Results

      We utilized lentivirus to overexpress A20 and ABIN1 in primary normal human epidermal keratinocyte (NHEK) culture, leading to a ∼1,300 and 500% increase in protein expression, respectively (Supplementary Figure S1 online). RNA sequencing was performed on mock-infected (GFP), A20, or ABIN1 overexpressing NHEK cells to assess global expression patterns. The edgeR software package (
      • Robinson M.D.
      • McCarthy D.J.
      • Smyth G.K.
      edgeR: a Bioconductor package for differential expression analysis of digital gene expression data.
      ), which uses an overdispersed Poisson model to address biological and technical variability, was used to identify genes differentially expressed between treatment conditions. We first examined downregulation of inflammation-related genes, given the known roles of A20 and ABIN1 in suppressing inflammation. Under standard (no cytokine stimulation) culture conditions, expression of relatively few inflammatory genes, or genes overall, were repressed by A20 or ABIN1 overexpression in NHEK cells (Figure 1). A20 overexpression downregulated 53 genes (log2 fold-change [FC] < –0.5, false discovery rate [FDR] < 0.05) (Supplementary Table S1a online), among these were several inflammatory genes, such as CXCL1, C1R, IL24, IL32, MMP9, and SAA1. ABIN1 repressed fewer genes (31 overall genes with log2 FC < –0.5, FDR < 0.05) (Supplementary Table S1b), including a subset of the A20 repressed inflammatory genes (C1R, IL32, MMP9, and SAA1), with similar or slightly greater effect than A20.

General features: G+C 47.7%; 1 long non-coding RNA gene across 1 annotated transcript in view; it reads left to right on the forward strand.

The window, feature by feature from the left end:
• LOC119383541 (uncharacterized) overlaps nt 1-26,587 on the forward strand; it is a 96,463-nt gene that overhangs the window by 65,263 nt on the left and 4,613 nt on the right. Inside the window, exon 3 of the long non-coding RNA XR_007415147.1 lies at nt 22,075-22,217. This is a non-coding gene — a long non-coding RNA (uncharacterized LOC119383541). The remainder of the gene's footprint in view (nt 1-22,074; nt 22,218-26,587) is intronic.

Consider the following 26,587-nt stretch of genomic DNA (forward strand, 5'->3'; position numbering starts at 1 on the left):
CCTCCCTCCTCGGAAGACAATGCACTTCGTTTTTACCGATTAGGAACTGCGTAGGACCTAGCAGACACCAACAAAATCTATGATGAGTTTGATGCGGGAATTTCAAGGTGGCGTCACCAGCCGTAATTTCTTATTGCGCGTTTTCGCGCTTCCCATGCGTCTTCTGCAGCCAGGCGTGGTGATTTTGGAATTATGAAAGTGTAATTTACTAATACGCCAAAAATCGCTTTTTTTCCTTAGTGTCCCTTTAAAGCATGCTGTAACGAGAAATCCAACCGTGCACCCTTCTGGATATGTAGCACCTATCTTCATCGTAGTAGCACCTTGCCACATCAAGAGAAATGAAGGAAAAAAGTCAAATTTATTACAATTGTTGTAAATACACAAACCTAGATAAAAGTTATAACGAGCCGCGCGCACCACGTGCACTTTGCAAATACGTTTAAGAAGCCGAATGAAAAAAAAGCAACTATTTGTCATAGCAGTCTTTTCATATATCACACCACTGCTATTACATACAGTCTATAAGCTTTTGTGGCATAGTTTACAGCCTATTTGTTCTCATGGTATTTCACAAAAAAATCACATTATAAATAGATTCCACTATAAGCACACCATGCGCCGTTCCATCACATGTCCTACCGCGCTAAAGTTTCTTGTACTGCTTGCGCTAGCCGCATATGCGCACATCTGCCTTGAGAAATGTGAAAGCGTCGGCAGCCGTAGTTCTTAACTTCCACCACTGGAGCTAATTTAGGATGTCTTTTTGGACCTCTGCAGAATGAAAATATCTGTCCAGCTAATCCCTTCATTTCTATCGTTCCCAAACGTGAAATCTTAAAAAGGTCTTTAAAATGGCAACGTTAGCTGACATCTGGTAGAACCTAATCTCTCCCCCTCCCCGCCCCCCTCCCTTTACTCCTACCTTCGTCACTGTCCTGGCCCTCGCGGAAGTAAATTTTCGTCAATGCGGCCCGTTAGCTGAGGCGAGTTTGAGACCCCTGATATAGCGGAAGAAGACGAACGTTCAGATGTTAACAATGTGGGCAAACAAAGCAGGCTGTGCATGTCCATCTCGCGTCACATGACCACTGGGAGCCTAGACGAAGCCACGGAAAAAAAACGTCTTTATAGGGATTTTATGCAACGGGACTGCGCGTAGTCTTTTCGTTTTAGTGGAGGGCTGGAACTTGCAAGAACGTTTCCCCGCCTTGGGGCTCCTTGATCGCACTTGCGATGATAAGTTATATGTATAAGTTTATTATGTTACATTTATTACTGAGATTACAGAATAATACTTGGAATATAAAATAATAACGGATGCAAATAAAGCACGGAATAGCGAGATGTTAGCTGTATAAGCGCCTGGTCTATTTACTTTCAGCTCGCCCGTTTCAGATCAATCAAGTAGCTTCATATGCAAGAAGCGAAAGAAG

Figure thumbnail gr1
      Figure 1A20 and ABIN1 repress transcription of relatively few inflammatory genes under unstimulated conditions. Relative expression (log2 fold-change) of inflammatory genes in A20 or ABIN1 versus mock-infected (GFP) overexpressing keratinocytes. Data shown represent edgeR RNA-sequencing differential expression results for six replicates for each permutation (false discovery rate < 0.05 except for non-shaded bars).
      Given the relatively modest gene regulatory effects exerted by overexpression of these two genes under standard culture conditions, we next sought to understand their regulatory power when challenged with inflammatory stimuli. We utilized the pro-inflammatory cytokines IL-17A and TNF-α, given their known roles and specific blockade by biological therapeutics in cutaneous inflammatory disease. To better understand the specific roles for A20 and ABIN1 in each of these cytokines’ signaling pathways, we stimulated keratinocytes with single cytokine exposure. RNA sequencing was performed on mock-infected (GFP), A20, and ABIN1 overexpressing NHEK cells that were cytokine stimulated with either IL-17A or TNF-α for 1 or 24 hours.